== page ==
The principal excitation of the field. winding 2 is provided from an alternating-current transformer 23 under the control of a magnetic amplifier comprising a pair of satnrable reactors 2d and 25. The reactors 24 and 25 have three-legged magnetic cores 26 and 27 provided respectively with reactance windings 29 and 39 connected in parallel, with rectifiers 32 and 33 series with windings 29 and 31'), respectively, with the rectifiers connected in opposed relation with the respective windings so as to permit only unidirectional current fiow through the windings. The windings 29 and 3:3, with their respective series connected rectifiers 32 and 33, are connected in series with the input circuit of a rectifier bridge circuit 35 and the secondary winding 36 of the transformer 23. The output circuit of the rectifier bridge circuit 35 is connected across the field winding 2 and the resistor in, which is adjacent thereto, with its polarity such that it is cumulative with respect to the excitation received by the field winding 2 from the conductors 8 and 9. The reactors 24 and 25 are provided with bias windings 37 and 38 connected to the conductors 8 and 9 through a resistor 49 and a voltage divider 42 so as to oppose the magnetization produced by the reactance windings. Control windings 44 and 45 are disposed on the reactors and are connected across a resistor 47 in the armature circuit of the motor M so as to provide for magnetization of the cores cumulatively with respect to the effect of the reactance windings. This will provide for varying the excitation of the field winding 2 in accordance with changes in the current of the armature 1 so as to maintain a substantially constant value of armature current and, therefore, a substantially constant value of tension in the strip 4.

in order to provide for automatically stopping the motor M in the event that the strip lbreaks, a magnetic amplifier circuit il is provided for controlling the operation or a stop control relay 53 having contacts connected in series circuit relation with the operating Winding $4 of a control relay 56 which provides for energizing the operating winding 57 or" a contactcr 58 which completes the armature circuit of the motor M. A start push-button switch 5 a stop push-button switch 66 are also connected in circuit with the operating winding 54 for normally controlling operation of the motor. Contacts 62; connected in circuit with the operating winding 5 represent the contact of protective devices, such as an overload relay or the like used to protect the motor M.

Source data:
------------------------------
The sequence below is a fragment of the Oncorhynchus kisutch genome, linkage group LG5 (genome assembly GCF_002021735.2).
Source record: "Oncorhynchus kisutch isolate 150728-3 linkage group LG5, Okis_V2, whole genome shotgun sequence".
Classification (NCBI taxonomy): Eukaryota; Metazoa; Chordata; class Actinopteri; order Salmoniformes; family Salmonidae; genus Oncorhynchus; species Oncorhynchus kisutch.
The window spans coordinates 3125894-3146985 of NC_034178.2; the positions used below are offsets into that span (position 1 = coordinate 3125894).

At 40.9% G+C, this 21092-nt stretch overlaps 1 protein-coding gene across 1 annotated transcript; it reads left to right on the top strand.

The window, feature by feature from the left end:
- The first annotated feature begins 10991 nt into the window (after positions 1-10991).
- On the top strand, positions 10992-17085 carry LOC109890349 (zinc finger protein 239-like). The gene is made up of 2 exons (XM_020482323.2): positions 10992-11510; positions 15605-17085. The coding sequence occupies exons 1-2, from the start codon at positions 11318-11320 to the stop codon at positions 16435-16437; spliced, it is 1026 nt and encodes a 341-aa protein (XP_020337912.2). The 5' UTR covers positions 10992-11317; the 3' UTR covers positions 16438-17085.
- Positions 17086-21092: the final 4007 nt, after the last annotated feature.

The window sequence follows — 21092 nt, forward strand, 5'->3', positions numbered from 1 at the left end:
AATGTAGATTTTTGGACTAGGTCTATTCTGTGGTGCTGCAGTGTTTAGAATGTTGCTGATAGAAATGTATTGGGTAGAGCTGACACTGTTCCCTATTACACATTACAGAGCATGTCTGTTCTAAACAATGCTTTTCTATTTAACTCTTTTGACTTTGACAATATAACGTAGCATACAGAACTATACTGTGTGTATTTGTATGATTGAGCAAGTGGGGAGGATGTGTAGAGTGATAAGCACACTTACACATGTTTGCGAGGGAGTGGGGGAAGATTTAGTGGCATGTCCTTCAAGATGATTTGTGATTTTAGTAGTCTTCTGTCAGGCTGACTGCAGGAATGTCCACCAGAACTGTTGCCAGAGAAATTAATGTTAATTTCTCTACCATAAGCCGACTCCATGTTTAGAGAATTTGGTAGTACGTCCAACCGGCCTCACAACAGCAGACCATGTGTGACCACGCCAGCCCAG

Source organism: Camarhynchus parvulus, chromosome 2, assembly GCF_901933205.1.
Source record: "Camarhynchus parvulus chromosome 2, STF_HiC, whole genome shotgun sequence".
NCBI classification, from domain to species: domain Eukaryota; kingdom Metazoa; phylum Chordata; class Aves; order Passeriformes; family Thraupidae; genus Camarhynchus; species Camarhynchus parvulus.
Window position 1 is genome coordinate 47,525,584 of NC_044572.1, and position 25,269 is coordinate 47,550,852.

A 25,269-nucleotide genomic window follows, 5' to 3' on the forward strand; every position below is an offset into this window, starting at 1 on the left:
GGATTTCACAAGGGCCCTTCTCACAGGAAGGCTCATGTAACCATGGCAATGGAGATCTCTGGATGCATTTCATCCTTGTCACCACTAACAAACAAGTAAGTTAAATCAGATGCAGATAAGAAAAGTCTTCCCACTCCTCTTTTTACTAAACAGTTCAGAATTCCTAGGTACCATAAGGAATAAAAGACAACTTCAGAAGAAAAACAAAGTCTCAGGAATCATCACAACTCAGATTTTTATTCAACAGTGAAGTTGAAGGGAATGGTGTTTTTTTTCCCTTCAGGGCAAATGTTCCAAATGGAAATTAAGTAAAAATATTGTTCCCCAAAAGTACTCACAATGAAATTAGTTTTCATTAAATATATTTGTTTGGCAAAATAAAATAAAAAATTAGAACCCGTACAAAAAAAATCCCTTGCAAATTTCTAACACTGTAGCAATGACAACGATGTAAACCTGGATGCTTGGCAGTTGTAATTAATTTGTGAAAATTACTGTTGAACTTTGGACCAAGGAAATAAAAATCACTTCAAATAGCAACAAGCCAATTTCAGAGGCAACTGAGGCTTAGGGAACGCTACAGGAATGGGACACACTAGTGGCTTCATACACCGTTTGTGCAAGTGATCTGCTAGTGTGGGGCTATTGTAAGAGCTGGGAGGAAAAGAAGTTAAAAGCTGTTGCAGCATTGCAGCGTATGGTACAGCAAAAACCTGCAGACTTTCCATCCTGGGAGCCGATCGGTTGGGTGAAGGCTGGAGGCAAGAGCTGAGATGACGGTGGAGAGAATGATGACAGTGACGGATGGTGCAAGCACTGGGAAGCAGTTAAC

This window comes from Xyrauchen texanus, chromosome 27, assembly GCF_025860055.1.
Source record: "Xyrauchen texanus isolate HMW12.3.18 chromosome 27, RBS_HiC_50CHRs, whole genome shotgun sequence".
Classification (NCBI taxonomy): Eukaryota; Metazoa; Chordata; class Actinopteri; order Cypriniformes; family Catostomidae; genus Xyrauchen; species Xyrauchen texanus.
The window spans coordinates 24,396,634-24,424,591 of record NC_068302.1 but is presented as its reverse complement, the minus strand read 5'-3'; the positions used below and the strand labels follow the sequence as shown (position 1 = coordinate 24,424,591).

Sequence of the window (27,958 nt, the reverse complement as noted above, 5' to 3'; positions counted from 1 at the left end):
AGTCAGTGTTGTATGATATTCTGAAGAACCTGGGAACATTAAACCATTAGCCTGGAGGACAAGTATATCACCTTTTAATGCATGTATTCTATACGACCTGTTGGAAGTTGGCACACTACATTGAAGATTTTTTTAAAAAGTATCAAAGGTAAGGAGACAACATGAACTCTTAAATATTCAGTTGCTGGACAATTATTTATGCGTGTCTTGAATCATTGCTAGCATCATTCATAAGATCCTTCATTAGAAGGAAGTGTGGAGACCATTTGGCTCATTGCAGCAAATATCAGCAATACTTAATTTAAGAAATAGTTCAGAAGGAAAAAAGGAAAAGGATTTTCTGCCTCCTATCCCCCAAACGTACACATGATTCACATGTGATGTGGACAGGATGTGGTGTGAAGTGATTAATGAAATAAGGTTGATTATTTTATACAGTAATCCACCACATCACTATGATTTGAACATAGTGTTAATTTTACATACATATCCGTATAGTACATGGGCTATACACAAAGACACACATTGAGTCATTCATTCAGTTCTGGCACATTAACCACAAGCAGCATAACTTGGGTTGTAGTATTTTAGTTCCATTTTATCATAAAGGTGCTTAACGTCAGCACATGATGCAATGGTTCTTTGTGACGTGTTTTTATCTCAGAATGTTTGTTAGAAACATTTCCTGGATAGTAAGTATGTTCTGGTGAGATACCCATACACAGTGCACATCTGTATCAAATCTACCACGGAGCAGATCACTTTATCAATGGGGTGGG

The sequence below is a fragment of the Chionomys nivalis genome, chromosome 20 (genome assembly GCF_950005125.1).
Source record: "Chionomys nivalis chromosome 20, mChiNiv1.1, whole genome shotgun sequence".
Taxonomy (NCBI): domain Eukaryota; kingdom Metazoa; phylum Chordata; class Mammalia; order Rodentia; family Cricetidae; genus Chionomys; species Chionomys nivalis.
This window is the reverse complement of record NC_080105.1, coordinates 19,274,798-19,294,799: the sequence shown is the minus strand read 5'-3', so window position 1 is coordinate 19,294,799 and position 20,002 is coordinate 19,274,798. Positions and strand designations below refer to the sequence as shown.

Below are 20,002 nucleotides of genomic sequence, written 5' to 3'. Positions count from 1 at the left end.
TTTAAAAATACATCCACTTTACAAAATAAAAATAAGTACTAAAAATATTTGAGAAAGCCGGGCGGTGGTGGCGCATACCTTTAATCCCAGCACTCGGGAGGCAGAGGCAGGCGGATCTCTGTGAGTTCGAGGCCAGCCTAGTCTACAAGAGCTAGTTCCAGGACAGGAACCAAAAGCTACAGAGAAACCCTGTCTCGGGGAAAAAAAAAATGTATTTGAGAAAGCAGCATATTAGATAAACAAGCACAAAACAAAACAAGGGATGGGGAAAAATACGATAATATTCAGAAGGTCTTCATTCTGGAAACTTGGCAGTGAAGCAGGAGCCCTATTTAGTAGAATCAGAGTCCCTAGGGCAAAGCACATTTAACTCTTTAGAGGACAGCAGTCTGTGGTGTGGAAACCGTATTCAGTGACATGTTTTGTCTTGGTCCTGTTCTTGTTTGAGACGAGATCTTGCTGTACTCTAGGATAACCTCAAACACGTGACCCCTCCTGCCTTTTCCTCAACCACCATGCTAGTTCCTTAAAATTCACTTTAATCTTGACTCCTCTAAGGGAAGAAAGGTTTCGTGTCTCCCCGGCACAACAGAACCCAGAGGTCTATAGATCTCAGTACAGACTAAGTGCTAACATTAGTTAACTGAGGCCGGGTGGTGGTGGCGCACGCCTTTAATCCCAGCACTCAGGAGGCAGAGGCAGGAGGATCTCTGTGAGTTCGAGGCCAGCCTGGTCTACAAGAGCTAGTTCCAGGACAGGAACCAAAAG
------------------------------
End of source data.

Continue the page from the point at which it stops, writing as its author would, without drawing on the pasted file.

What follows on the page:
The magnetic amplifier circuit includes a pair of saturable reactors 64 and 65 having magnetic cores 6c? and 67 provided with reactance windings 63 and 69, respectively. Oppositely poled rectifier devices 71 and 72 are connected in series with the windings 63 and 69, respectively. The reactance windings and series connected rectifiers are connected in series circuit relation with the secondary winding 74 of an alternating-current transformer 75 and the input circuit of a rectifier bridge circuit 76. The output circuit of the bridge circuit 76 is connected to the operating winding 52 of the stop relay 53. The saturable reactors are provided with negative bias windings 77 and 78 connected in opposition to the reactance windings and energized from a rectifier bridge circuit 79 connected to the secondary winding 74 so as to prevent false operation of the relay 53 with variations in the alternating-current voltage. Control windings 86 and til are provided for the reactor and these control windings are connected in shunt relation with the resistor and in series circuit relation with a capacitor 83 connected across the field winding 2. A rectifier device 84 is connected in circuit with the capacitor 83 to provide for charging the capacitor from the field circuit, and preventing a direct discharge of the capacitor through the field winding in the event that the voltage applied to the field winding is suddenly reduced. Positive feedback windings S6 and 87 are provided on the reactors and are connected in parallel circuit with the operating winding 52 of the stop relay so as to provide a magnetization cumulative with respect to that of the control windings for maintaining the conductivity of the magnetic amplifier circuit once it is initiated. Compensating windings 83 and 89 are provided in conjunction with a commutating capacitor 85 for preventing the ripple voltage from the bridge circuit 35 from operating the relay.

In order to provide for preventing operation of the magnetic amplifier 56 during acceleration of the reel motor, a time-delay relay 96 may be provided having an operating winding 91 which is connected for energization through contacts of the control relay 56. The time-delay relay normally connects a shunting resistor 92 across the capacitor 83 to prevent charging thereof until a predetermined time after the motor is started. The negative bias windings 77 and 78 are connected to the rectifier bridge circuit 79 through a resistor 94 which is shunted by a normally closed contact 56a of relay 56. Thus when the drive is shut down, the excitation of the negative bias windings is increased, which causes the magnetic amplifier to become substantially deenergized when the drive is at rest.